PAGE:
My Rating (****)
This is a well-written book. The book is about the religious renouncers of a pastoral community of Rajasthan (western India) known as Raikas. While Raikas of Gujarat (where they call themselves Rabari) have received a more sustained interest in the academic world, Raikas of Rajasthan have never been the subject of a detailed ethnographic account. In addition, there are very few studies which deal with the religious world of the pastoral communities. This book is, therefore, an important contribution to the study of the Pastoral world.
Srivastava deals with many important issues which generally tend to be ignored. These include the sociological background of the renouncer, the relationship he has with his renounced community, or whether the renouncer becomes a part of the people’s sacred world or not. This helps the reader to understand different stages in which renouncers progressively distance themselves from the world of housholders.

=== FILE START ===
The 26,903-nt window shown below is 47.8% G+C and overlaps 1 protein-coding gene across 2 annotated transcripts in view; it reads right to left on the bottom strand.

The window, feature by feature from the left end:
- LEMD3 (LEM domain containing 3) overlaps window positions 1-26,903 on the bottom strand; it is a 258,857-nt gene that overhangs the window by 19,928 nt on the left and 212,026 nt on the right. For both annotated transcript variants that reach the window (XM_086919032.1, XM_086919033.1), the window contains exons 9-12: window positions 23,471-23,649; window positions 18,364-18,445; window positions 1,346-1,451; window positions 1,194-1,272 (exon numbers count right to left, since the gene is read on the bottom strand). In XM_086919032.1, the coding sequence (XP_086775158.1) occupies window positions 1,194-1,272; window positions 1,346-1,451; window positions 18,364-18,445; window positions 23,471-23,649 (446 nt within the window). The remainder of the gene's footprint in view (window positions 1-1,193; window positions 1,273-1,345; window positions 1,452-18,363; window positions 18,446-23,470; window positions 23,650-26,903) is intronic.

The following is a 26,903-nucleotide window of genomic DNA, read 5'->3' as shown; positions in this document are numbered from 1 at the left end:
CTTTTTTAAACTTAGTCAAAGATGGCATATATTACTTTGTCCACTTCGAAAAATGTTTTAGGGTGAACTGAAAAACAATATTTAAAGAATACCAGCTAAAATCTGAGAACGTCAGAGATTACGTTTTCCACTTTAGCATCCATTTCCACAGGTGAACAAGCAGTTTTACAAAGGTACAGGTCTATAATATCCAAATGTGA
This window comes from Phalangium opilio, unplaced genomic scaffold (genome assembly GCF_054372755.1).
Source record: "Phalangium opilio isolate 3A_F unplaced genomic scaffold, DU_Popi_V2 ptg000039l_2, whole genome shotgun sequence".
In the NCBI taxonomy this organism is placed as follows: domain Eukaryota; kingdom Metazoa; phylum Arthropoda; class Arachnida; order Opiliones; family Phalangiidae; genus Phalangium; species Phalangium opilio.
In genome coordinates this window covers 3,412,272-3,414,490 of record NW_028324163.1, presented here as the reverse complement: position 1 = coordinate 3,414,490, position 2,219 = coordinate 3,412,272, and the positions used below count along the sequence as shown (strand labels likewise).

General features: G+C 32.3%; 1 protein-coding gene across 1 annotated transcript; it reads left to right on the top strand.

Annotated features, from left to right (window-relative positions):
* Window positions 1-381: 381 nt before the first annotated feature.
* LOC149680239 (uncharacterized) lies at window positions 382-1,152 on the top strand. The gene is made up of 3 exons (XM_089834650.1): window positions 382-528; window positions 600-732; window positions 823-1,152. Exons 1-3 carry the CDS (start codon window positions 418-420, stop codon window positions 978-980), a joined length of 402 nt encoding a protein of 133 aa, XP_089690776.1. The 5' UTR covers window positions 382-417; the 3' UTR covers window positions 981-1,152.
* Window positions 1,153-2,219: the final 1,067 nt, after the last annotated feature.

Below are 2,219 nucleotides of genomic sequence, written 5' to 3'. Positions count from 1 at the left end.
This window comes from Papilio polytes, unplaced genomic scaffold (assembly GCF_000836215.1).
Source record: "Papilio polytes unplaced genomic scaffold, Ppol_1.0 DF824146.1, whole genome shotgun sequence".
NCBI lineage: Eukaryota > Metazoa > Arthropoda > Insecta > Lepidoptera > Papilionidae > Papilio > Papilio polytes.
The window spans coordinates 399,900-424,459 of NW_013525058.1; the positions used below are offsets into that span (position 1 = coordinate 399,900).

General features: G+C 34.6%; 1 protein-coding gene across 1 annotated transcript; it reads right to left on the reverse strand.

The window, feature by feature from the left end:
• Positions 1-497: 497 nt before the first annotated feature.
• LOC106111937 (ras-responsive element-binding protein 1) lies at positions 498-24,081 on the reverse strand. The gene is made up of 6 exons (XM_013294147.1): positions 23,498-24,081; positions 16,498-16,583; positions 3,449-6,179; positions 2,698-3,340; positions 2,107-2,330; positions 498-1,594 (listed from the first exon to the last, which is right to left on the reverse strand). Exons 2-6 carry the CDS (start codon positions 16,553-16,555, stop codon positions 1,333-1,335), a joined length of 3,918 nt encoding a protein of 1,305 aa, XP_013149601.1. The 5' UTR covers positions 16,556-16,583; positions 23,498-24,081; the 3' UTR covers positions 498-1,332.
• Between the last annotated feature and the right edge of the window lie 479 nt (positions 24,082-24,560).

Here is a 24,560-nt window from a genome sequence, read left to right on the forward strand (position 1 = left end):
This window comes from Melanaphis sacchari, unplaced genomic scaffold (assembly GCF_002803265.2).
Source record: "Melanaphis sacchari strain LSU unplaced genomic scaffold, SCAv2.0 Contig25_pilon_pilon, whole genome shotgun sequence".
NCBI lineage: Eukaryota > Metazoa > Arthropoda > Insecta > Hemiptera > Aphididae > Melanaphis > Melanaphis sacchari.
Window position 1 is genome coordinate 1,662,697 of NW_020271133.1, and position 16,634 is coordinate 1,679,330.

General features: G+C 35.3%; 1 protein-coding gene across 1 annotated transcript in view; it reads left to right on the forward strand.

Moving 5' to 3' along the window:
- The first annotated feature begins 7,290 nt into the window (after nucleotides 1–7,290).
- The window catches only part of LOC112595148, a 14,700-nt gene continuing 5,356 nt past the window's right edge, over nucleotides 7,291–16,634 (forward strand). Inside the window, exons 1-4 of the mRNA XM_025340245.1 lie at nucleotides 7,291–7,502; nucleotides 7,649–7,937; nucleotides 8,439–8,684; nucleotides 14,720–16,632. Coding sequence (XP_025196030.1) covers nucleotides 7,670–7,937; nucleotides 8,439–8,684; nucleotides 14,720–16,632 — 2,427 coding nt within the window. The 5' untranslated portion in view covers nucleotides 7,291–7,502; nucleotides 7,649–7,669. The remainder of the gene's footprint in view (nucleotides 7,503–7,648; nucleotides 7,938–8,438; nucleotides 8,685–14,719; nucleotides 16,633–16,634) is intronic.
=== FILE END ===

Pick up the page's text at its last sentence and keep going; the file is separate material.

Dumont in his works on Indian sociology has emphasised on the concept of purity. However, he fails to recognise the existence of individualism and egalitarian values in Indian society. His views were mainly based on the Brahmanical view of society, which is bound to prevail when one is overly committed to Brahmanical sources. Additionally, as this work by Srivastava shows, the cultural tradition of a caste is inextricably bound to its living patterns and history; and one may come across in a multi-caste village several contesting, perspectives on the same issues, such as hierarchy, values and ideology.
The only blemish of this work can be the negligence of the role of Raika renouncers in animal related matters. As a pastoral community, the Raika renouncers may have been a vital component of the animal world. While glimpses of their role in animal related matters have been given, the same could have been dealt in a detailed manner. Such a work has yet to be performed. And for that I will cut one star.